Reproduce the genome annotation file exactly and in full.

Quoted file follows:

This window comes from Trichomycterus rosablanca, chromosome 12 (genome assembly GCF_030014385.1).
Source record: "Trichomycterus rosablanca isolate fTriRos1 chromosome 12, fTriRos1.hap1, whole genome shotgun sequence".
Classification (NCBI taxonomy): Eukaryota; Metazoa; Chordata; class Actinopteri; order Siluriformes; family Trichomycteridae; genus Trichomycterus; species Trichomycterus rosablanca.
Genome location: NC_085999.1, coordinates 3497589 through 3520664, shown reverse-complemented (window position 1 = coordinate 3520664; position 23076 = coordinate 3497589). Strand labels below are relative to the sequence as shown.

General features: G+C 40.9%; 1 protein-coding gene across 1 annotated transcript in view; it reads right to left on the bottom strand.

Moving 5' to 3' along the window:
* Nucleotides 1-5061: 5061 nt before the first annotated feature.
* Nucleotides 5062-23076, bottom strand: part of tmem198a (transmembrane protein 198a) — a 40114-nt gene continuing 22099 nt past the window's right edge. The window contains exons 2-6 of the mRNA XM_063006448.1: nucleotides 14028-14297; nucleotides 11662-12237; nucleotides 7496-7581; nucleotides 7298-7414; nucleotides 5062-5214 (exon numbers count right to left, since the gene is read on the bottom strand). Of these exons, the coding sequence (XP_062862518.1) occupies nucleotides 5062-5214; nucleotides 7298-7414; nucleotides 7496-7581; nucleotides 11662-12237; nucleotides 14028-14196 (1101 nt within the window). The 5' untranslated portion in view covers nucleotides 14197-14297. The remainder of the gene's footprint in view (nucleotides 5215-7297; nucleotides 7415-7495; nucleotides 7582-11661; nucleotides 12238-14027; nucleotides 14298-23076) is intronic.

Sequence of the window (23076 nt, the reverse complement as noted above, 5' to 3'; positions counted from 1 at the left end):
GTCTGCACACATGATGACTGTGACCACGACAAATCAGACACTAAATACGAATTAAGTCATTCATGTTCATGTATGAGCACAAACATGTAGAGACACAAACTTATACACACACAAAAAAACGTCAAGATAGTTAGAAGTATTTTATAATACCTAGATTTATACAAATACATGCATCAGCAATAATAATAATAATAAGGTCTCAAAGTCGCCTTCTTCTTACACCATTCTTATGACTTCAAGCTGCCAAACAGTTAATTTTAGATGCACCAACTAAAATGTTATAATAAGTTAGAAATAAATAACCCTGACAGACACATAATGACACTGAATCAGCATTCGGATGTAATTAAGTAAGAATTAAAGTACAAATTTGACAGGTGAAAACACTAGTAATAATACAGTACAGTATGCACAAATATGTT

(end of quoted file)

This window comes from Trichomycterus rosablanca, chromosome 12 (genome assembly GCF_030014385.1).
Source record: "Trichomycterus rosablanca isolate fTriRos1 chromosome 12, fTriRos1.hap1, whole genome shotgun sequence".
Classification (NCBI taxonomy): Eukaryota; Metazoa; Chordata; class Actinopteri; order Siluriformes; family Trichomycteridae; genus Trichomycterus; species Trichomycterus rosablanca.
Genome location: NC_085999.1, coordinates 3497589 through 3520664, shown reverse-complemented (window position 1 = coordinate 3520664; position 23076 = coordinate 3497589). Strand labels below are relative to the sequence as shown.

General features: G+C 40.9%; 1 protein-coding gene across 1 annotated transcript in view; it reads right to left on the bottom strand.

Moving 5' to 3' along the window:
* Nucleotides 1-5061: 5061 nt before the first annotated feature.
* Nucleotides 5062-23076, bottom strand: part of tmem198a (transmembrane protein 198a) — a 40114-nt gene continuing 22099 nt past the window's right edge. The window contains exons 2-6 of the mRNA XM_063006448.1: nucleotides 14028-14297; nucleotides 11662-12237; nucleotides 7496-7581; nucleotides 7298-7414; nucleotides 5062-5214 (exon numbers count right to left, since the gene is read on the bottom strand). Of these exons, the coding sequence (XP_062862518.1) occupies nucleotides 5062-5214; nucleotides 7298-7414; nucleotides 7496-7581; nucleotides 11662-12237; nucleotides 14028-14196 (1101 nt within the window). The 5' untranslated portion in view covers nucleotides 14197-14297. The remainder of the gene's footprint in view (nucleotides 5215-7297; nucleotides 7415-7495; nucleotides 7582-11661; nucleotides 12238-14027; nucleotides 14298-23076) is intronic.

Sequence of the window (23076 nt, the reverse complement as noted above, 5' to 3'; positions counted from 1 at the left end):
GTCTGCACACATGATGACTGTGACCACGACAAATCAGACACTAAATACGAATTAAGTCATTCATGTTCATGTATGAGCACAAACATGTAGAGACACAAACTTATACACACACAAAAAAACGTCAAGATAGTTAGAAGTATTTTATAATACCTAGATTTATACAAATACATGCATCAGCAATAATAATAATAATAAGGTCTCAAAGTCGCCTTCTTCTTACACCATTCTTATGACTTCAAGCTGCCAAACAGTTAATTTTAGATGCACCAACTAAAATGTTATAATAAGTTAGAAATAAATAACCCTGACAGACACATAATGACACTGAATCAGCATTCGGATGTAATTAAGTAAGAATTAAAGTACAAATTTGACAGGTGAAAACACTAGTAATAATACAGTACAGTATGCACAAATATGTT